North Korean Submarines Return To Base
luvsmiling, Aug. 25, 2015, 8:51 a.m.
About 50 North Korean submarines that disappeared from the radar amid heightened military tension are now returning to their bases, a military source said after the two Koreas reached a deal in the small hours of Tuesday.
"Some 50 submarines that had been away from their bases since Aug. 21 have shown signs of returning back to their bases," the military official said, adding that they had been moving in North Korea's inland sea.
The North had stationed special forces along the frontlines in order to strike at South Korean propaganda loudspeakers, and around 50 submarines left their heavily-guarded bases over the weekend as military tension heightened.
Experts said North Korea was intensifying saber rattling in order to gain the upper hand in marathon negotiations with South Korea that ended Tuesday morning. Experts said it made no sense from a strategic point of view to deploy 70 percent of North Korea's entire armada of submarines.
Moon Geun-shik at the Korea Defense and Security Forum, who used to command a submarine, said, "Even the U.S. does not deploy that many submarines at once. North Korea was probably intent on raising the pressure."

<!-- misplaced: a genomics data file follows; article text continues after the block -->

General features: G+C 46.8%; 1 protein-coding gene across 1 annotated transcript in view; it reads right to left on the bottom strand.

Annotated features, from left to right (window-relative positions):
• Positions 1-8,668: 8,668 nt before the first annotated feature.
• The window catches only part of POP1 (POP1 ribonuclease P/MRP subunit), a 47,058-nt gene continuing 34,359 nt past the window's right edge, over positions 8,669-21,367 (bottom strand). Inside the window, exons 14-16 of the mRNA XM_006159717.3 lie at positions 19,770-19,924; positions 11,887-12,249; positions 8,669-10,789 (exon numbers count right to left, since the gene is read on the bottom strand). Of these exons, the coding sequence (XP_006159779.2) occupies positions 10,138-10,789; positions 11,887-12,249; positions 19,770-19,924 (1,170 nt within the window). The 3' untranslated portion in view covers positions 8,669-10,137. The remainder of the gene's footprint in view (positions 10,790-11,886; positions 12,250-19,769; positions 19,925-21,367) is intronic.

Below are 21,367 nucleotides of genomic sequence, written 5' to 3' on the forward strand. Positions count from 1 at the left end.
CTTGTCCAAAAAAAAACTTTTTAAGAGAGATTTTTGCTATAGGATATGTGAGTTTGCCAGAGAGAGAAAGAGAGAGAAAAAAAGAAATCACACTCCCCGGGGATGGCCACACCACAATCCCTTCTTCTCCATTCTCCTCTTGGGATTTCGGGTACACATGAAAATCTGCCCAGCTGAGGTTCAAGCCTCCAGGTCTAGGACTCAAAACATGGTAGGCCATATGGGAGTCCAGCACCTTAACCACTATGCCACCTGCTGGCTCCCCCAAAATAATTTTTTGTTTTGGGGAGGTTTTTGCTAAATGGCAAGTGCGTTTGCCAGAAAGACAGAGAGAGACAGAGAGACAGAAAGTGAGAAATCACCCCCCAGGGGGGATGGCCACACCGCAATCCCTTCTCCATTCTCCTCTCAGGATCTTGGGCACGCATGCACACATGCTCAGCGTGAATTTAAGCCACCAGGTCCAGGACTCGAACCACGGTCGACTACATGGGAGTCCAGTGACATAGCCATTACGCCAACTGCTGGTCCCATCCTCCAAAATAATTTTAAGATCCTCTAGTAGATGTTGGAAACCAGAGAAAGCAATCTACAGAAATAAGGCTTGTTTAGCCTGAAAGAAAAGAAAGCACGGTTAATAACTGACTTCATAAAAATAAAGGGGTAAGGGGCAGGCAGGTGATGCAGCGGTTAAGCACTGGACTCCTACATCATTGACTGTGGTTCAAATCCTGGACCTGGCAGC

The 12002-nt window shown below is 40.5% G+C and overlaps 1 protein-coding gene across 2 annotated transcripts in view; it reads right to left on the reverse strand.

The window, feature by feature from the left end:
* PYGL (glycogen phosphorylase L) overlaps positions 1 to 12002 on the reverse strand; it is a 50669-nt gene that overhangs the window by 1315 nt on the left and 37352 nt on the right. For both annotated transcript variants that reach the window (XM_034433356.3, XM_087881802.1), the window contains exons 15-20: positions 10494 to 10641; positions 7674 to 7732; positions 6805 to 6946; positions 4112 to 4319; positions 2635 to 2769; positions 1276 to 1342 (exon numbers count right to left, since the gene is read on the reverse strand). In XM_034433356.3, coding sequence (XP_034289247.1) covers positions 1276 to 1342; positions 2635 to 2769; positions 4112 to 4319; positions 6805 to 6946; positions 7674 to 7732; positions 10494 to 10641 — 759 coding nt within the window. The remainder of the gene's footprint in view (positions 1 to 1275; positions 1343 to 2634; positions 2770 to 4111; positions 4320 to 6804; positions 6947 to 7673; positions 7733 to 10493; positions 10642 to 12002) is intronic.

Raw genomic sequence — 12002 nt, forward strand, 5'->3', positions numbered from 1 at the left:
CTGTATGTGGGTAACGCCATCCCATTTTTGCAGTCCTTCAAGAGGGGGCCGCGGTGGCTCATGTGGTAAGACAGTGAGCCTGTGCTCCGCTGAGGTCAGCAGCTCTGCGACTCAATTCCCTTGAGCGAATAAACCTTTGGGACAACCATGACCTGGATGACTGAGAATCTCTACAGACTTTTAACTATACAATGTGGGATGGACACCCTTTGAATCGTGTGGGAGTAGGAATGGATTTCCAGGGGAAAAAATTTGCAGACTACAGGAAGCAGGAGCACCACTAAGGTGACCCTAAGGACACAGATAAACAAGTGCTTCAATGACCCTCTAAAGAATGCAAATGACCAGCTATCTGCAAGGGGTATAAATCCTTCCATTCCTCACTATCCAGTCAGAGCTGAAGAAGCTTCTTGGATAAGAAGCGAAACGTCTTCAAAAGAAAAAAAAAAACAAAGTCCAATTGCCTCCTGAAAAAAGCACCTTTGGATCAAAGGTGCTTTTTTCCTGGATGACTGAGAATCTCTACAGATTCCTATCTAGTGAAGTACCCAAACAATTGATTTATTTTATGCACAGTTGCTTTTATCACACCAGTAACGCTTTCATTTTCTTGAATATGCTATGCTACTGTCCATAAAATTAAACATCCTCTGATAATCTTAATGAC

North Korea also stationed around two dozen hovercraft along the tense maritime border with South Korea in the West Sea after deploying special forces troops and submarines.
A military source said Monday, "After putting the military on a war footing, some North Korea's hovercraft have been moved south. North Korea's land, sea and air forces appear to be moving according to a pre-planned set of guidelines, which gives us an opportunity to assess their strategy."
There are two North Korean types of hovercraft. One type is 21 m long and can travel between 74 to 96 km/h, while the other is 18 m and can travel at 96 km/h. Each hovercraft can carry a platoon of special forces on a beachhead during an invasion.